But as for products themselves, I'd be adding soundproofing foam, a bigger light tent, a better podcasting station to have guests visit and record in person, and on the other side of things, have a big enough travel bag to carry all the important equipment for recording interviews externally.

And if we're going total dream setup, a Canon 5D Mk IV and EF 100mm f/2.8L Macro IS USM lens, and more lights in general.

If I could go as far as having anything, I suppose I'd happily ask for a full-time video editor as well! Haha.


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Darby Thomas


Darby Thomas

Who are you, and what do you do?

Hello, I'm a designer and illustrator in San Francisco. I spent three years making weird, fun stuff with Photojojo and Parabo Press. Now my day job is getting creators paid at Patreon. I'm increasingly getting more chill with calling myself a part-time political activist.

What hardware do you use?

The nerdiest thing about my digital setup is my Cherry MX keyboard with custom rainbow keycaps. I recently replaced my Bamboo tablet with Wacom's Intuos. Both those plug into my LG monitor.

What surprised me about activism is even in high-tech San Francisco an in-person conversation and a printed flyer is the best way to reach people. I hit the limit of what my Epson XP-640 inkjet printer could do and upgraded to the Canon MB2720 color laser printer and got the Canon PIXMA so I can do supertabloid prints. I picked up the cheapest 1" and 2.5" button makers you can get because omg people love pins! So if you're interested, you too can turn a corner of your junior one-bedroom apartment into a propaganda machine for about $500.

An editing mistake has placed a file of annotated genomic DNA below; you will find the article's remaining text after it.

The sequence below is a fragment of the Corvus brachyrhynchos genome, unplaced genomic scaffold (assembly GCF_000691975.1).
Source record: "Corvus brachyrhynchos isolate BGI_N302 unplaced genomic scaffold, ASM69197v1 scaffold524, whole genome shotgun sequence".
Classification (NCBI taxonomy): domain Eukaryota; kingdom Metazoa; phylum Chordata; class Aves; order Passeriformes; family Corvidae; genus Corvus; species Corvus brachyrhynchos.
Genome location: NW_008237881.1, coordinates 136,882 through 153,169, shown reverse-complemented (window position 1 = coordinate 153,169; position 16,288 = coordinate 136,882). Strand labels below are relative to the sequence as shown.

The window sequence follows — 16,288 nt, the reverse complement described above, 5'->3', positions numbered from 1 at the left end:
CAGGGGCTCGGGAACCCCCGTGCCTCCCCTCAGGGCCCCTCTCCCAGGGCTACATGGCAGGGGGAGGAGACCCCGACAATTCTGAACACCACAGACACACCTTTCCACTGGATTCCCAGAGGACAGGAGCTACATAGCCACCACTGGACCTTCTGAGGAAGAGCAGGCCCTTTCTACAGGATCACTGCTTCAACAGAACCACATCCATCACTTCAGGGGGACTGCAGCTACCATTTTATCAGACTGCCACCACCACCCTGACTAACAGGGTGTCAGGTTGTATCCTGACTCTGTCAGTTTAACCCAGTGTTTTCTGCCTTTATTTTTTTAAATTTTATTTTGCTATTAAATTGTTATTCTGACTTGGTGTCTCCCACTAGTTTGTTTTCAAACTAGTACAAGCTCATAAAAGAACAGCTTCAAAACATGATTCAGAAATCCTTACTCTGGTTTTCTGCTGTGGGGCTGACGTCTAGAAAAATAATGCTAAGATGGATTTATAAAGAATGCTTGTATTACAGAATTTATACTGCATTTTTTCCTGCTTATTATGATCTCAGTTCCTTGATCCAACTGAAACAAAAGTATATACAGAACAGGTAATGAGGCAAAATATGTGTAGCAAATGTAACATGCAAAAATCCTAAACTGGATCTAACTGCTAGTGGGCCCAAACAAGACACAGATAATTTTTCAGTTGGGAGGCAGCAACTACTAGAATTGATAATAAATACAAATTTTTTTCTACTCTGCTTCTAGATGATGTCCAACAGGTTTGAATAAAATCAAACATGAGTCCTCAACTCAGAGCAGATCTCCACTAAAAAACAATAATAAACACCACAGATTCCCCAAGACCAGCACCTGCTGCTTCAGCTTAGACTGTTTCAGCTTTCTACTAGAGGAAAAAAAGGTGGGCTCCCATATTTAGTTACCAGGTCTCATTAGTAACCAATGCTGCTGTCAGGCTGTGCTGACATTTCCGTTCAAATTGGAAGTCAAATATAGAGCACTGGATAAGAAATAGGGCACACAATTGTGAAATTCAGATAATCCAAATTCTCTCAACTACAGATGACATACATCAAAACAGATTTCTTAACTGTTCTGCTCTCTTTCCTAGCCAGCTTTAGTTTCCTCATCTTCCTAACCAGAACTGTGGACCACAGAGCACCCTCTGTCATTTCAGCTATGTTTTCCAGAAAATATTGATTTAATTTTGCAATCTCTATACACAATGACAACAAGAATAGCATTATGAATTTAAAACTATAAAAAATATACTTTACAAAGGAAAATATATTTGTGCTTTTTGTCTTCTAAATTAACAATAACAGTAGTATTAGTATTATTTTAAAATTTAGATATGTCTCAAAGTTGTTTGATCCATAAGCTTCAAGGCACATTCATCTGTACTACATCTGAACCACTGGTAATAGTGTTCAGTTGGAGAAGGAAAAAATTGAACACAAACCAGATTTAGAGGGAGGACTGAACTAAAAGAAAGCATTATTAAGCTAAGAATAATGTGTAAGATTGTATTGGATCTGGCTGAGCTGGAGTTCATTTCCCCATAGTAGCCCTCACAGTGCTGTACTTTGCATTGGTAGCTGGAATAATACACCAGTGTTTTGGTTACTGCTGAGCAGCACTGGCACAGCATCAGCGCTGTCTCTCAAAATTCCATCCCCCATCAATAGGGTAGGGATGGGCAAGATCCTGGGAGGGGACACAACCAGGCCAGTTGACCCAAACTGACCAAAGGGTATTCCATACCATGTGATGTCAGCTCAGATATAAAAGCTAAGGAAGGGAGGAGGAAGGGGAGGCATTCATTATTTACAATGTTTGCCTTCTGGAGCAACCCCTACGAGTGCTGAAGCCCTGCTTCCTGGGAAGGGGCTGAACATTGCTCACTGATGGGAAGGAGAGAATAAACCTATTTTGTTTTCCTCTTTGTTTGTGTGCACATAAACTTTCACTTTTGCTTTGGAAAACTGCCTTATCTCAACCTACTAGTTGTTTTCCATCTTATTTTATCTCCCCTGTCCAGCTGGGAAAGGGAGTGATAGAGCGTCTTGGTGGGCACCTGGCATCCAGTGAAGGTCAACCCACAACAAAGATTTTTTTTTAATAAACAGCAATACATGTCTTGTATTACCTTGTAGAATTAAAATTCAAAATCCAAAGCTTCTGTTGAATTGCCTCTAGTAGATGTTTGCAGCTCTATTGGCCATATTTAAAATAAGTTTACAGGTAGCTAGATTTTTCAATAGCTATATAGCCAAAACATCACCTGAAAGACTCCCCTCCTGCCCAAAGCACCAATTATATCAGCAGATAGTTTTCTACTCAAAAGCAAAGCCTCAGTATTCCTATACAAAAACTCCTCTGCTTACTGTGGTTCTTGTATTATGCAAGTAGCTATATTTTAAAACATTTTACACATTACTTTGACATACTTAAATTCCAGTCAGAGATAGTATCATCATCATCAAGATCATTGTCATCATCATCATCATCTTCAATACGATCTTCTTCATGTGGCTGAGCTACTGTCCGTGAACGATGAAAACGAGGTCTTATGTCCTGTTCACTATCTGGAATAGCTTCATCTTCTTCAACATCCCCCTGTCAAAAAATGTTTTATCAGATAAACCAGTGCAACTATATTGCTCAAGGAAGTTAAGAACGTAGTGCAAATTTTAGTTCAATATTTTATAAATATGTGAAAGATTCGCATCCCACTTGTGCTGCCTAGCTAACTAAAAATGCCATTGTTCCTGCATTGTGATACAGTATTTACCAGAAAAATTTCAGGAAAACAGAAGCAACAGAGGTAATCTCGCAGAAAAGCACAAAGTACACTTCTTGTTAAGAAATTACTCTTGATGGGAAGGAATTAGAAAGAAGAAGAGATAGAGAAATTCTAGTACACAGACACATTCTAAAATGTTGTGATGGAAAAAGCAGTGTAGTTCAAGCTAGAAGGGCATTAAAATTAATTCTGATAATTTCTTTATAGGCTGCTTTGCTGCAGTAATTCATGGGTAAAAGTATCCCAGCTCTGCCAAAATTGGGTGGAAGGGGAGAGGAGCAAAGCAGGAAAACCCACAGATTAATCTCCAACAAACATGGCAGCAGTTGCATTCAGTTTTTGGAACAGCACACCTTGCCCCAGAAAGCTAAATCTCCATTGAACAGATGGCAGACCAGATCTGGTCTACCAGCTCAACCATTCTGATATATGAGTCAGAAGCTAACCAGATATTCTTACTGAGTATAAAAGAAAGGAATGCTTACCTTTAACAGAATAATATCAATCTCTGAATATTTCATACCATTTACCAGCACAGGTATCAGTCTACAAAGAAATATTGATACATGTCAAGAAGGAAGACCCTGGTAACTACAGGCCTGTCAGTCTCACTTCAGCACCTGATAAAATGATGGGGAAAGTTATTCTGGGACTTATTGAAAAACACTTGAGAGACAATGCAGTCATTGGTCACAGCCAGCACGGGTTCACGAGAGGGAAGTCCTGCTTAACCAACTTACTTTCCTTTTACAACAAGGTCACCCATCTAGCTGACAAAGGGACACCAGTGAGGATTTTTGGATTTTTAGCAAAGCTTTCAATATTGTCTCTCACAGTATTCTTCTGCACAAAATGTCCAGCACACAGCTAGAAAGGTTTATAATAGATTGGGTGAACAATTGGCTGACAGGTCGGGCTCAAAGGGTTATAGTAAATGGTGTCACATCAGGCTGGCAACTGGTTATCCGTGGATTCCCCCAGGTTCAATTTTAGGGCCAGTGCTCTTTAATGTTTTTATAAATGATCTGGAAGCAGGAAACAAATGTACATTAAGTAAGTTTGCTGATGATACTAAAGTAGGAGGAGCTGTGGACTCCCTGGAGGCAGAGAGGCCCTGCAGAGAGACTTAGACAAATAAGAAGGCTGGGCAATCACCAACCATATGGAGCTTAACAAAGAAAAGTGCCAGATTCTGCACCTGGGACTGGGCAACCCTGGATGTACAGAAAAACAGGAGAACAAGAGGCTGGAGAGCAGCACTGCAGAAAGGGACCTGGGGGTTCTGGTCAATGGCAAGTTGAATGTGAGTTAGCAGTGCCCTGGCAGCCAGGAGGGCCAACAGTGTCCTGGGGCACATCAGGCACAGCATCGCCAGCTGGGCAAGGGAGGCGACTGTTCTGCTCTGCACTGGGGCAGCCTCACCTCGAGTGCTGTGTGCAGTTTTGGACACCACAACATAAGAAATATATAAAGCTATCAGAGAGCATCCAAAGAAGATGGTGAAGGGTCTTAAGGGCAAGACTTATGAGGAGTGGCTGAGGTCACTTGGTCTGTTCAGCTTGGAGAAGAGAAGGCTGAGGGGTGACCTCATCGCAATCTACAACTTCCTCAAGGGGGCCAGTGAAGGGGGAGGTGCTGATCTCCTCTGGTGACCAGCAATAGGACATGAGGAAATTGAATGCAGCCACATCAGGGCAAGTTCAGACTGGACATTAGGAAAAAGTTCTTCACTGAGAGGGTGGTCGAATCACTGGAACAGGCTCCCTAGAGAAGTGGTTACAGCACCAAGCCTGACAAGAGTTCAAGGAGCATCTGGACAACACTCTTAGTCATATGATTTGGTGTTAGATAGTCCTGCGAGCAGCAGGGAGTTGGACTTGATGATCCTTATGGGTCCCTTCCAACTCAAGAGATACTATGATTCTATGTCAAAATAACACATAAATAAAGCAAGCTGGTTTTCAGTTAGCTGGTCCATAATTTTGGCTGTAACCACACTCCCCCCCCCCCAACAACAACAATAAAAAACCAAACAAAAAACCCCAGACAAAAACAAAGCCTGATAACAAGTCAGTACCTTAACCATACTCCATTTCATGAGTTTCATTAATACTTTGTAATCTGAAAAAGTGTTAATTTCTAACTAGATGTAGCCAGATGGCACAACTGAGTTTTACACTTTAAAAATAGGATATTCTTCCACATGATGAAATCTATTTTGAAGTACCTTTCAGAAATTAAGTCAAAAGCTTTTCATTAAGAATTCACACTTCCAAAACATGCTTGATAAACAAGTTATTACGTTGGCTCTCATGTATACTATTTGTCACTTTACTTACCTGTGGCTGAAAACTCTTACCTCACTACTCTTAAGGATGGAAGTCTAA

I'm a pretty frequent surfer and I have a 6'4" Modern Love Child surfboard. It's wide enough that I can teach my friends how to surf with it and short enough that I can stuff it into my hatchback.

And what software?

The switch from in-house designer to product designer was intersting. At Photojojo I'd be making goofy illustrations for pranks (like making a package smell like fresh baked cookies) in the morning, and then I'd be coding the frontend for a promotion in the afternoon. At Patreon I'm mostly in Sketch, Dropbox Paper, and Google Sheets.

Signal, Google Groups, and Google Drive are the apps that make organizing possible. I don't know how people did this stuff before.

What would be your dream setup?

This is pretty typical of someone in a city but more space. Right now I'm a few shelves and a desk away from feeling like I'm not drowning in stuff.